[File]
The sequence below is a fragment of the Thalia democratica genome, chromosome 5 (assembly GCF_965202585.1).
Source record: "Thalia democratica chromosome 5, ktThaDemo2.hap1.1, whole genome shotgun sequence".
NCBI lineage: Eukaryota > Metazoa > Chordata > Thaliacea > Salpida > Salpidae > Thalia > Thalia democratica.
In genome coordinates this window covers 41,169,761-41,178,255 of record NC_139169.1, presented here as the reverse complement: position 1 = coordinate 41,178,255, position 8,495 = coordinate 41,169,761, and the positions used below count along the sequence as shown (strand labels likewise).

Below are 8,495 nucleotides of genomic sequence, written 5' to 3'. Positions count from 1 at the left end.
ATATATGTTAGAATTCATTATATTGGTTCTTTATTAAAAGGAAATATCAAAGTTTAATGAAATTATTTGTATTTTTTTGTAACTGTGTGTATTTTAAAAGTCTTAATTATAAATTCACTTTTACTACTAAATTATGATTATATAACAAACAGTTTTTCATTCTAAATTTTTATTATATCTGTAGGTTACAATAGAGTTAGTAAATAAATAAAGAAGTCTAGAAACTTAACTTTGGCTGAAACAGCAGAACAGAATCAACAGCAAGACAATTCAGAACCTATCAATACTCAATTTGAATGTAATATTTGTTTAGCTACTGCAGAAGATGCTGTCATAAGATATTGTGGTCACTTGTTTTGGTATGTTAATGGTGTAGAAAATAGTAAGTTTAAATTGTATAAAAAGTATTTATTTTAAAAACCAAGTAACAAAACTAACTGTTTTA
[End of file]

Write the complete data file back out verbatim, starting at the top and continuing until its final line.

The sequence below is a fragment of the Thalia democratica genome, chromosome 5 (assembly GCF_965202585.1).
Source record: "Thalia democratica chromosome 5, ktThaDemo2.hap1.1, whole genome shotgun sequence".
NCBI lineage: Eukaryota > Metazoa > Chordata > Thaliacea > Salpida > Salpidae > Thalia > Thalia democratica.
In genome coordinates this window covers 41,169,761-41,178,255 of record NC_139169.1, presented here as the reverse complement: position 1 = coordinate 41,178,255, position 8,495 = coordinate 41,169,761, and the positions used below count along the sequence as shown (strand labels likewise).

Below are 8,495 nucleotides of genomic sequence, written 5' to 3'. Positions count from 1 at the left end.
ATATATGTTAGAATTCATTATATTGGTTCTTTATTAAAAGGAAATATCAAAGTTTAATGAAATTATTTGTATTTTTTTGTAACTGTGTGTATTTTAAAAGTCTTAATTATAAATTCACTTTTACTACTAAATTATGATTATATAACAAACAGTTTTTCATTCTAAATTTTTATTATATCTGTAGGTTACAATAGAGTTAGTAAATAAATAAAGAAGTCTAGAAACTTAACTTTGGCTGAAACAGCAGAACAGAATCAACAGCAAGACAATTCAGAACCTATCAATACTCAATTTGAATGTAATATTTGTTTAGCTACTGCAGAAGATGCTGTCATAAGATATTGTGGTCACTTGTTTTGGTATGTTAATGGTGTAGAAAATAGTAAGTTTAAATTGTATAAAAAGTATTTATTTTAAAAACCAAGTAACAAAACTAACTGTTTTA